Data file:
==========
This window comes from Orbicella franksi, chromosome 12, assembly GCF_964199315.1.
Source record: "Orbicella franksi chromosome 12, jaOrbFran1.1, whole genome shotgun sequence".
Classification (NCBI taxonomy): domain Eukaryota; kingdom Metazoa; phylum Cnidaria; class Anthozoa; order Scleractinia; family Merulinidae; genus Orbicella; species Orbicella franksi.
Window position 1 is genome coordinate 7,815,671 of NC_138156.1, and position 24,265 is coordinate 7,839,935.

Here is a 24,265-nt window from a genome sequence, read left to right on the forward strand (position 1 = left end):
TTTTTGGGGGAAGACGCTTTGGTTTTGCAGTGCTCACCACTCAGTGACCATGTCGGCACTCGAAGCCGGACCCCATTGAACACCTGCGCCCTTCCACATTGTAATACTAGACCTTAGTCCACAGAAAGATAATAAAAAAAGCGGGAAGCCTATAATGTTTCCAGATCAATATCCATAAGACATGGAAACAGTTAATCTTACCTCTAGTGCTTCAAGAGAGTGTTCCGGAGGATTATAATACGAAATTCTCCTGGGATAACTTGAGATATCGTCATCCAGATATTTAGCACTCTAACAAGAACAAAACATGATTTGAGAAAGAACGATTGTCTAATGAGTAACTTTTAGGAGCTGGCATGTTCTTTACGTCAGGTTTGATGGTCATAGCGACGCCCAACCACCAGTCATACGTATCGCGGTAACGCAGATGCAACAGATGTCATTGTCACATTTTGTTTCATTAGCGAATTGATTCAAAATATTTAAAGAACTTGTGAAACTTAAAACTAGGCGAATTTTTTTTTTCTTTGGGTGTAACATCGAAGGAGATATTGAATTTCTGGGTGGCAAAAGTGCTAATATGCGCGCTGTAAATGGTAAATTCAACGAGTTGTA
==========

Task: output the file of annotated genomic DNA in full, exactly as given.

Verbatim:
This window comes from Orbicella franksi, chromosome 12, assembly GCF_964199315.1.
Source record: "Orbicella franksi chromosome 12, jaOrbFran1.1, whole genome shotgun sequence".
Classification (NCBI taxonomy): domain Eukaryota; kingdom Metazoa; phylum Cnidaria; class Anthozoa; order Scleractinia; family Merulinidae; genus Orbicella; species Orbicella franksi.
Window position 1 is genome coordinate 7,815,671 of NC_138156.1, and position 24,265 is coordinate 7,839,935.

Here is a 24,265-nt window from a genome sequence, read left to right on the forward strand (position 1 = left end):
TTTTTGGGGGAAGACGCTTTGGTTTTGCAGTGCTCACCACTCAGTGACCATGTCGGCACTCGAAGCCGGACCCCATTGAACACCTGCGCCCTTCCACATTGTAATACTAGACCTTAGTCCACAGAAAGATAATAAAAAAAGCGGGAAGCCTATAATGTTTCCAGATCAATATCCATAAGACATGGAAACAGTTAATCTTACCTCTAGTGCTTCAAGAGAGTGTTCCGGAGGATTATAATACGAAATTCTCCTGGGATAACTTGAGATATCGTCATCCAGATATTTAGCACTCTAACAAGAACAAAACATGATTTGAGAAAGAACGATTGTCTAATGAGTAACTTTTAGGAGCTGGCATGTTCTTTACGTCAGGTTTGATGGTCATAGCGACGCCCAACCACCAGTCATACGTATCGCGGTAACGCAGATGCAACAGATGTCATTGTCACATTTTGTTTCATTAGCGAATTGATTCAAAATATTTAAAGAACTTGTGAAACTTAAAACTAGGCGAATTTTTTTTTTCTTTGGGTGTAACATCGAAGGAGATATTGAATTTCTGGGTGGCAAAAGTGCTAATATGCGCGCTGTAAATGGTAAATTCAACGAGTTGTA